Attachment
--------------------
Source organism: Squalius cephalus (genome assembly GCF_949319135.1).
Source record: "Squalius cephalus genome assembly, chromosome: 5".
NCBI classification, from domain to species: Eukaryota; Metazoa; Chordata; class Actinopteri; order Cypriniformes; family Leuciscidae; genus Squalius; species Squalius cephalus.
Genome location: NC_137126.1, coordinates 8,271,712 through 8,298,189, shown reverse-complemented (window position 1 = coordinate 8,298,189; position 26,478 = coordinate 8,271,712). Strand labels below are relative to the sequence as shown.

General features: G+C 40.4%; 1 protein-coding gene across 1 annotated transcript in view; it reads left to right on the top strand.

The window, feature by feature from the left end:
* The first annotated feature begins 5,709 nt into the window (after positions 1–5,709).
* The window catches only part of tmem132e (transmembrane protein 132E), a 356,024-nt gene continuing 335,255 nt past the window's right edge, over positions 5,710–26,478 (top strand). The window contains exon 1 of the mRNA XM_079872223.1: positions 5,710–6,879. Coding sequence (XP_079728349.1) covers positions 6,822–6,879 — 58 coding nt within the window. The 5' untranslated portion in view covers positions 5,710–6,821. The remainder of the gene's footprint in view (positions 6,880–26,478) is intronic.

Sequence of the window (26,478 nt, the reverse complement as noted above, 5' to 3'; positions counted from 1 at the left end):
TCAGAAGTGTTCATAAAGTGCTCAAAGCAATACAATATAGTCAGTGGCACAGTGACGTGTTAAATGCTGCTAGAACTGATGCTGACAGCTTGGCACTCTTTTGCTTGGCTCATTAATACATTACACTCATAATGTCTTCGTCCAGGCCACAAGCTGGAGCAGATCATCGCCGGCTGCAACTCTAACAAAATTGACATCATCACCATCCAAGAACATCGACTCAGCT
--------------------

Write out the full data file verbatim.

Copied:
Source organism: Squalius cephalus (genome assembly GCF_949319135.1).
Source record: "Squalius cephalus genome assembly, chromosome: 5".
NCBI classification, from domain to species: Eukaryota; Metazoa; Chordata; class Actinopteri; order Cypriniformes; family Leuciscidae; genus Squalius; species Squalius cephalus.
Genome location: NC_137126.1, coordinates 8,271,712 through 8,298,189, shown reverse-complemented (window position 1 = coordinate 8,298,189; position 26,478 = coordinate 8,271,712). Strand labels below are relative to the sequence as shown.

General features: G+C 40.4%; 1 protein-coding gene across 1 annotated transcript in view; it reads left to right on the top strand.

The window, feature by feature from the left end:
* The first annotated feature begins 5,709 nt into the window (after positions 1–5,709).
* The window catches only part of tmem132e (transmembrane protein 132E), a 356,024-nt gene continuing 335,255 nt past the window's right edge, over positions 5,710–26,478 (top strand). The window contains exon 1 of the mRNA XM_079872223.1: positions 5,710–6,879. Coding sequence (XP_079728349.1) covers positions 6,822–6,879 — 58 coding nt within the window. The 5' untranslated portion in view covers positions 5,710–6,821. The remainder of the gene's footprint in view (positions 6,880–26,478) is intronic.

Sequence of the window (26,478 nt, the reverse complement as noted above, 5' to 3'; positions counted from 1 at the left end):
TCAGAAGTGTTCATAAAGTGCTCAAAGCAATACAATATAGTCAGTGGCACAGTGACGTGTTAAATGCTGCTAGAACTGATGCTGACAGCTTGGCACTCTTTTGCTTGGCTCATTAATACATTACACTCATAATGTCTTCGTCCAGGCCACAAGCTGGAGCAGATCATCGCCGGCTGCAACTCTAACAAAATTGACATCATCACCATCCAAGAACATCGACTCAGCT